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5 Catholic leaders say 'time to prepare for new gov't is now'






by ARIES RUFO, abs-cbnNEWS.com/Newsbreak | 10/28/2008 3:16 PM

Are Church leaders now ready to back attempts to oust the Arroyo government?

In its strongest position yet indicating that they are ready to give their blessings for what may be a drastic change in government, five bishops, led by Catholic Bishops’ Conference of the Philippines (CBCP) president Angel Lagdameo, condemned the unabated “top to bottom” corruption in government and asked the public to shake the status quo.

Lagdameo went as far as assuring the public that “liberators” may be just around the corner.

“In response to the global economic crisis and the pitiful state of our country, the time to rebuild our country economically, socially, politically, is now. The time to start radical reforms is now. The time for moral regeneration is now. The time to conquer complacency, cynicism and apathy to prove that we have matured from our political statements is now. The time to prepare a new government is now,” Lagdameo said in a forum organized by the CBCP.

Lagdameo added the public should not lose hope that changing the present system is futile. “In spite of the seemingly hopeless and negative prognosis, our liberation may yet serendipitously happen. We are dreaming, praying and hoping that our county may yet have the needed liberators.”

It is hoped that these “liberators,” Lagdameo said, “will in a courageous peaceful way effectively and uncompromisingly reform our country.”

Also present in the forum were Lingayen Archbishop Oscar Cruz, Bataan Bishop Socrates Villegas, Masbate Bishop Joel Baylon and Bishop Emeritus Jose Sorra. We learned that seven more bishops would have attended the forum but cancelled for some reasons.

Active involvement

Villegas urged the public “not to be passive” but engage “in active involvement” in effecting a change in governance. He noted that curbing corruption by only half of its present level would immensely benefit the country. “The problem is not population, the problem is rampant corruption,” Villegas said.

He said that the country would have been better prepared to deal with the ongoing global financial crisis if not for corruption.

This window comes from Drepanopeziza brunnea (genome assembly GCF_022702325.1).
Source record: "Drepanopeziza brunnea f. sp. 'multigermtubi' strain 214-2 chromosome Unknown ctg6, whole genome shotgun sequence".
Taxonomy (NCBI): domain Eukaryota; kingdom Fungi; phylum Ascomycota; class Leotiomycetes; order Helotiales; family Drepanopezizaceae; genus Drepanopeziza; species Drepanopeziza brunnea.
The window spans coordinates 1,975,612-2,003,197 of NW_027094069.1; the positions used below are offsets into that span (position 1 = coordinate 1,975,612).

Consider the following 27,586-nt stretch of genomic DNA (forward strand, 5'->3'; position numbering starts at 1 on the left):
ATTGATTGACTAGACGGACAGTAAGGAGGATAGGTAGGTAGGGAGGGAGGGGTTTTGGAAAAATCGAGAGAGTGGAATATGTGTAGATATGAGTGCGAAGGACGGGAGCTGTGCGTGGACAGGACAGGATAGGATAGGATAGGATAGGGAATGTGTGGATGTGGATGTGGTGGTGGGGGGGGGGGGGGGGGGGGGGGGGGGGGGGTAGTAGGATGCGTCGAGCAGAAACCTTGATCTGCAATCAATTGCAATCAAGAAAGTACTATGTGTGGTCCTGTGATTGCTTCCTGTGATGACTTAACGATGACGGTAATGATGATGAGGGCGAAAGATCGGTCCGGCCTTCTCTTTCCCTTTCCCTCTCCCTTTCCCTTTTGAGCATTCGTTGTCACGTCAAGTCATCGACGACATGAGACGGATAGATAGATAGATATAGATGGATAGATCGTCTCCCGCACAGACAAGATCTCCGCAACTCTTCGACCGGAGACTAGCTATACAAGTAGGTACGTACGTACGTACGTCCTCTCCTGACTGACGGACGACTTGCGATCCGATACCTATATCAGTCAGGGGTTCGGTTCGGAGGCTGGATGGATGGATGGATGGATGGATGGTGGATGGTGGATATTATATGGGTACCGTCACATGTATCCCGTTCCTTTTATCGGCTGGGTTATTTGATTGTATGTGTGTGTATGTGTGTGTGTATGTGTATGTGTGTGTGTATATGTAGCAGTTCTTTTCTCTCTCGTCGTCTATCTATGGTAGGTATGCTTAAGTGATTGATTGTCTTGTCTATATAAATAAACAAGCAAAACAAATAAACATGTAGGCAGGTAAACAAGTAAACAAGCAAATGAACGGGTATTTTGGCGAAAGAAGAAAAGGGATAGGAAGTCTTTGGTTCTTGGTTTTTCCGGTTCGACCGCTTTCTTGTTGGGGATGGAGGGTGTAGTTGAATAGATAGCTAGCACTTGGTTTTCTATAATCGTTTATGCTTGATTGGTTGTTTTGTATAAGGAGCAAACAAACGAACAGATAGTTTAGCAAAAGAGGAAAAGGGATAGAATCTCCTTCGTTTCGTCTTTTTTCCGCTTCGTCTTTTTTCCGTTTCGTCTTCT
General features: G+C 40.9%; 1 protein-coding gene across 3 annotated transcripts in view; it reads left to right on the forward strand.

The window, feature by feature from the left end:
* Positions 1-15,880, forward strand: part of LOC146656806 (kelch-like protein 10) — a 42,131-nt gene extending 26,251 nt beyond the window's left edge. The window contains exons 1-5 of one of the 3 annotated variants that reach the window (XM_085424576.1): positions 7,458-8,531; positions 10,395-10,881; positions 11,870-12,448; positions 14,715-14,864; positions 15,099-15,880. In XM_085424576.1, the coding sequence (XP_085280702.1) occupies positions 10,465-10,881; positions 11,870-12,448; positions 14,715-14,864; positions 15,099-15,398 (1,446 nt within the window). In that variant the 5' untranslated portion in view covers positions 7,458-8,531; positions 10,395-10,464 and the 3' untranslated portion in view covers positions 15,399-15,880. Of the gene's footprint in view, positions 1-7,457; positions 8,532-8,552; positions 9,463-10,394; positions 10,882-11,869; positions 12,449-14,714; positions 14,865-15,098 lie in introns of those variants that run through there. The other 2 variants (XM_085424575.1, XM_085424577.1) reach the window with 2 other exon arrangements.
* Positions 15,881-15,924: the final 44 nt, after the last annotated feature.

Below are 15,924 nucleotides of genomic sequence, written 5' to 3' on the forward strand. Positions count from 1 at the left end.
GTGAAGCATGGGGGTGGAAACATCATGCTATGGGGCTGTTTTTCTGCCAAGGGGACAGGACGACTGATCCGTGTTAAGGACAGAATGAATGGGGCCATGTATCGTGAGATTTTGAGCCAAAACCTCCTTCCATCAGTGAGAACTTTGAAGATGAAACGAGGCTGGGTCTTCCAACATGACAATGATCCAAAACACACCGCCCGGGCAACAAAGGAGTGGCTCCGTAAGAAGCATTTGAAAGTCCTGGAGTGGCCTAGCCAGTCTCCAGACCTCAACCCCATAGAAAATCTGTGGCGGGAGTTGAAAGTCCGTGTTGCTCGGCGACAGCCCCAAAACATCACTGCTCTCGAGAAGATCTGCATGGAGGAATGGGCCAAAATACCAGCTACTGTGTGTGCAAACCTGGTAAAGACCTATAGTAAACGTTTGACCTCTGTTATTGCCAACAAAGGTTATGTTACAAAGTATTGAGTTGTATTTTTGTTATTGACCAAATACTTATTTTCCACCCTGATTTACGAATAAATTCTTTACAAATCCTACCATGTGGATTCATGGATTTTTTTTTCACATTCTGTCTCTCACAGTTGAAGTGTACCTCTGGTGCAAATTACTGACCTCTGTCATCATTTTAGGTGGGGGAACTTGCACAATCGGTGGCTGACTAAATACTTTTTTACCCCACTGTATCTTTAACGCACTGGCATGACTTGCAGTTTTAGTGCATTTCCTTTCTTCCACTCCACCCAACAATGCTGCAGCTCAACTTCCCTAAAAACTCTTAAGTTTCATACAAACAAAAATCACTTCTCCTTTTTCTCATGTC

Cruz said the country is now in a “precarious, dangerous and critical situation” because of massive corruption and directly blamed the “incumbent occupant” in Malacanang as the culprit.

In his statement, Lagdameo took to task the government’s claim that prosperity is now being felt by the masses pointing out that 20 million people will surely disagree with this, as shown by surveys. He said rampant poverty and hunger are directly related with rampant graft and corruption “which has invaded all public and private institutions.”

Endemic corruption

Lagdameo noted that corruption under the past few years of the Arroyo government up to present has become “endemic and systemic.”

He pointed to “overprized projects, multi-billion scams of various kinds, election manipulations, anomalous transactions, bribery of both high and low, unsolved murders of media practitioners” as the “faces and symptoms of corruption.”

He lamented that the country is now tagged as one of the most corrupt country in Asia, based on a survey conducted by Transparency International. “If we are not horrified, disgusted, exasperated and enraged by these realities, can we still we love our country?” Lagdameo said.

The bishops’ statements came on the heels of the arrival of former agriculture undersecretary Jocelyn “Joc-joc” Bolante from the US following futile efforts of seeking asylum there. Bolante, tagged as the main architect of the P728-million fertilizer scam, had claimed political persecution but US immigration junked his alibi.

Also providing backdrop was the current “euro” scandal in the Philippine National Police where four police officers, including one retired, are set to be charged with unauthorized release of intelligence funds, and the fresh impeachment initiatives against the President.

Church leaders have been criticized for just waiting in the sidelines and giving mixed signals on its verdict on the Arroyo administration. At the height of the wiretap scandal, where the President was caught on tape giving orders to disgraced poll commissioner Virgilio Garcillano during the canvassing of the results in the presidential elections, the CBCP sought for truth but withheld passing a guilty verdict. Lack of active Church support has been cited as one of the major dampeners on attempts to oust Arroyo.

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